Well, folks are saying that it’s taking away discretionary charitable donation money away from other charities, and this is going to be a giant money suck away from other places that need it. Here’s the thing, though. The Challenge isn’t necessarily forcing anyone to give, or even suggest an amount. People are giving because they feel like doing good. It has felt to me (non-scientifically, so you can roll your eyes if you wish—but I suspect if you’ve read this far you likely aren’t going to do so) that this is the charity version of the impulse buy—the pack of gum or Us magazine at the checkout counter, where you aren’t going to stop buying bread (or, I suppose, the New Yorker, so stretch a metaphor until it screams) because one day you saw Oprah or Benedict Cumberbatch being shown doing something and feel like getting involved. I’m not going to give less to the American Cancer Society or my synagogue or my animal rights charities or my alma mater because I made a small donation to fight ALS because everyone else is doing it and it feels good.

Finally, another thing that’s happening is that people are starting to read about and understand ALS; and whether they are directly impacted by it or not in the future, they might have a little more understanding the next time they read about it or see a tv news story about it.

So that’s it. The ALS Challenge was a great, simple idea that took off unexpectedly. It has done good for the world. And it almost singlehandedly justified Facebook’s existence. There’s enough tragedy and despair in the world; let’s enjoy something good. OK?

https://www.facebook.com/photo.php?v=10203357743158771&set=vb.1066944049&type=2&theater

  

 

On the DL

 Josh Getzler  Comments Off
Aug 202014
 

Josh Getzler

So today it's going to be short, since I'm finding typing pretty painful. I've got something in common with the following people:

 

  Tommy-John

  NjJujtFB

Matt-Harvey-today

Yep, I'm a pitcher.

No, no. Rotator cuff issues. They suck. but make it hurt to throw a ball, sleep, hail a taxi, and type. Going to see an orthopedist Thursday, and hope not to be on the DL as long as these guys. In the meantime, enjoy your end-of-summer and join Jeff Cohen's email list! Or EJ Copperman's. Doesn't matter to me. or him. I mean them. :)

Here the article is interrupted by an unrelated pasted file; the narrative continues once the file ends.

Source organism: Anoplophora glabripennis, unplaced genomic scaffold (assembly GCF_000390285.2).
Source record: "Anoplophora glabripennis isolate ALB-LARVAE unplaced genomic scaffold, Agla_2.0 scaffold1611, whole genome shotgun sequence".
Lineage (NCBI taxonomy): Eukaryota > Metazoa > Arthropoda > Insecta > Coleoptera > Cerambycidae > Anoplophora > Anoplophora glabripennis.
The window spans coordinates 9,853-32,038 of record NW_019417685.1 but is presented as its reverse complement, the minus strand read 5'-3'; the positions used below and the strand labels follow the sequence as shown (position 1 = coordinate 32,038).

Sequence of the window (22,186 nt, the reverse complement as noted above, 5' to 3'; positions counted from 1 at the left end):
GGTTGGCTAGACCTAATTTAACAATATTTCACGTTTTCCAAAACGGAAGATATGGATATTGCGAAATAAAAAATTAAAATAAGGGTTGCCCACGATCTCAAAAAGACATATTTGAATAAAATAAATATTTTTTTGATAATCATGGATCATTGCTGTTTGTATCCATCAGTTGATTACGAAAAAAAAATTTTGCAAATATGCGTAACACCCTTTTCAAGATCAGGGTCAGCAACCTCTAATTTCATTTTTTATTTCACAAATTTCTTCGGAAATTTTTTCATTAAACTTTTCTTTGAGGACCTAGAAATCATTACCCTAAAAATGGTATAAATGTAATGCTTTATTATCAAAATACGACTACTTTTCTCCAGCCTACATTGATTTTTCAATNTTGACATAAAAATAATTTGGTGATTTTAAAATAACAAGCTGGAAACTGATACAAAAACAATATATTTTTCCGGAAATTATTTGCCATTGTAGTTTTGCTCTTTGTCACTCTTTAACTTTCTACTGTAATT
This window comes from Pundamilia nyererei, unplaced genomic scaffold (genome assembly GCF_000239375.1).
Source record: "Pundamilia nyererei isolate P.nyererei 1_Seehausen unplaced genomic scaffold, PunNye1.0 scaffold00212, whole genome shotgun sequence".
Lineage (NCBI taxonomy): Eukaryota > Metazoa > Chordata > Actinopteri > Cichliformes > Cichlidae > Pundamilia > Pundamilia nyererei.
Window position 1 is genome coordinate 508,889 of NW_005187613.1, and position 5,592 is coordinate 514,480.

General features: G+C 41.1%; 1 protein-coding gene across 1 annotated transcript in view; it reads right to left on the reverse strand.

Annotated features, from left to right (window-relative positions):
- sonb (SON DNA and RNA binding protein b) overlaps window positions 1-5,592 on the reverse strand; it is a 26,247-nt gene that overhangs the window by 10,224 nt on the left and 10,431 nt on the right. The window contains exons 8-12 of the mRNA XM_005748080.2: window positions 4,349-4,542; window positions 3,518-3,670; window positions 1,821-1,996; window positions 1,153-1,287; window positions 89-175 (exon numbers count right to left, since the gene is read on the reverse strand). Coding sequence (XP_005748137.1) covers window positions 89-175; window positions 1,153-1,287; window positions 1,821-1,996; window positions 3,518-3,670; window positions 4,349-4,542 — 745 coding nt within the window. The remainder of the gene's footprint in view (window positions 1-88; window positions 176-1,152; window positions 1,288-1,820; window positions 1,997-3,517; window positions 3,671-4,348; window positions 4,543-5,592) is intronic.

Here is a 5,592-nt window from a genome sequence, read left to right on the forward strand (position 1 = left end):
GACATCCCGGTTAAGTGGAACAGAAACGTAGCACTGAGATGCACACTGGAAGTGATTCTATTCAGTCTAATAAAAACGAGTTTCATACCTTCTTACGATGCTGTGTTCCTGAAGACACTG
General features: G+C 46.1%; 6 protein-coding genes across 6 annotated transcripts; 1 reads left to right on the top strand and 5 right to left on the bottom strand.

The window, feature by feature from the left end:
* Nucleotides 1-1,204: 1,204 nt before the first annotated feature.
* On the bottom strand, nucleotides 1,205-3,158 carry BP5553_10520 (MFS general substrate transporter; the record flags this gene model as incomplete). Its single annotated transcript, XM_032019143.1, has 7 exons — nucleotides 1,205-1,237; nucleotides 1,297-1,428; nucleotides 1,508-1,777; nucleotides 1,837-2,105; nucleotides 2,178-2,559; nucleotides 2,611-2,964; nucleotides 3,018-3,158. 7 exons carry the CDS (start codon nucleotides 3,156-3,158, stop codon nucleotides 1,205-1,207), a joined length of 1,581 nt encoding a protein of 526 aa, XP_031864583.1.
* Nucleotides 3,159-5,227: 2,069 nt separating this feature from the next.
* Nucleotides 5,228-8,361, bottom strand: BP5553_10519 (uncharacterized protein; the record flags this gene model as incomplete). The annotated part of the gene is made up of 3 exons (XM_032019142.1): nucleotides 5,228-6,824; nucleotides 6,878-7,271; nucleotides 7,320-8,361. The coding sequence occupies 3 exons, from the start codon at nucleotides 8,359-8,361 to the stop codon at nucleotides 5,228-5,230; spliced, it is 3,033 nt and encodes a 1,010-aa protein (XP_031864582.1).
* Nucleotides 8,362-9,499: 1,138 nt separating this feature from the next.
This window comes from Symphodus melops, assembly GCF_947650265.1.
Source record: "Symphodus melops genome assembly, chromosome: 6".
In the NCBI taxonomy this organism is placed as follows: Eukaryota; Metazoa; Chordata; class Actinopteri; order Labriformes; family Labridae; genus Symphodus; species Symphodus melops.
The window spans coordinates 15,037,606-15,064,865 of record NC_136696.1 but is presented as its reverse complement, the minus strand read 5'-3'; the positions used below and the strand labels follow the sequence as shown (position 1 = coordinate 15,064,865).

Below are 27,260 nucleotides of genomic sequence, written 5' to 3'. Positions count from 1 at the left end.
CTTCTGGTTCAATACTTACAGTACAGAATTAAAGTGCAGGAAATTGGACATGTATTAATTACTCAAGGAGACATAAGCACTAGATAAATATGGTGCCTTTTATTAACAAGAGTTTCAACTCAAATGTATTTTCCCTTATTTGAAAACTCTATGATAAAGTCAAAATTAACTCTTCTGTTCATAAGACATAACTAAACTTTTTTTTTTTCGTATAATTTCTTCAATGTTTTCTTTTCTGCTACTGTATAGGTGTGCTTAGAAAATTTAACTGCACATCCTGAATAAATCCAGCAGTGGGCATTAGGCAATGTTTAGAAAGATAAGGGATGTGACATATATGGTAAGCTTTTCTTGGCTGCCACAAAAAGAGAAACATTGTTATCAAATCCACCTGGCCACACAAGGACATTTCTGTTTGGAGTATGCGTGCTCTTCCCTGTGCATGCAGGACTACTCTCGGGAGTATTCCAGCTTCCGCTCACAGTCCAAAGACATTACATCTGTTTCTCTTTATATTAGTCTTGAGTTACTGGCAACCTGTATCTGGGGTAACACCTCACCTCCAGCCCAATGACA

Aug 062014
 

Josh Getzler

 

Today was one of those where the astonishing range of the writers I work with came out in force. It reminded me why this job, with its stress and never-shrinking inbox (Summer Slowdown? HA!) is so consistently fascinating.

 

Today, over the course of nine hours, I dealt with the following people and events:

 

1)      A new author, who wrote a wonderful young adult novel filled with angst, poetry, and first love, agreed to let me represent her. When Danielle gets back from vacation she will dance, since she put this novel on my desk and said “READ THIS.” It’s called My Pablo Neruda Summer. Watch out.

 

 

2)      While I was on the phone with New Client, I was handed an envelope from Putnam, with a first copy, hot off the presses, of Todd Moss’s The Golden Hour. It’s always such a thrill to hold a first copy, and this one stands to MOVE.

 Embedded image permalink

 

 

3)      Once off with New Client, and done tweeting the picture above, it was time to go to a meeting at Oxford University Press with a client, Professor Jenna Weissman Joselit, whose examination of America’s fascination with the image of the Ten Commandments is going to come out in 2016. I was not simply the least intelligent person in the editor’s office; I felt rather that I was the least intelligent person in the building. On the way out I stopped for a moment at Tim Bent’s office. Tim, who’s now been editing at Oxford for many years, was a classmate of mine at the Radcliffe (now Columbia) Publishing Course in the summer of 1990. We realized that there might not be more than one other member of our class (Random House editor Jordan Pavlin) who made publishing his or her career. And I took a 13 year sabbatical!

 

4)         On my return I had meetings with our summer interns, one of whom was updating our editor database (editors change houses a LOT!) and was getting started on a new project to track foreign sales of Geoff Rodkey’s new, hysterical middle grade series The Tapper Twins, whose imagery is slightly less elevated at times than Jenna’s (dead fish in knapsacks, half-eaten cronuts…). Coincidentally, that was followed by a call from Geoff himself, with some questions about the second in the series.

 

 

5)      Finally I had a chance to work on some emails. It was 4:30. These ranged from confirming a visit from the talented young writers from Writopia, to organizing a drop-in from Dead Guy Guru Jeff (“EJ Copperman’s CLOSE PERSONAL FRIEND”) Cohen, to downloading a new contract to asking for a new author to send me her debut Young Adult novel about teenage angst and love in 18th Century France. A lovely bookend to an always-interesting day.

 

And the inbox remains full.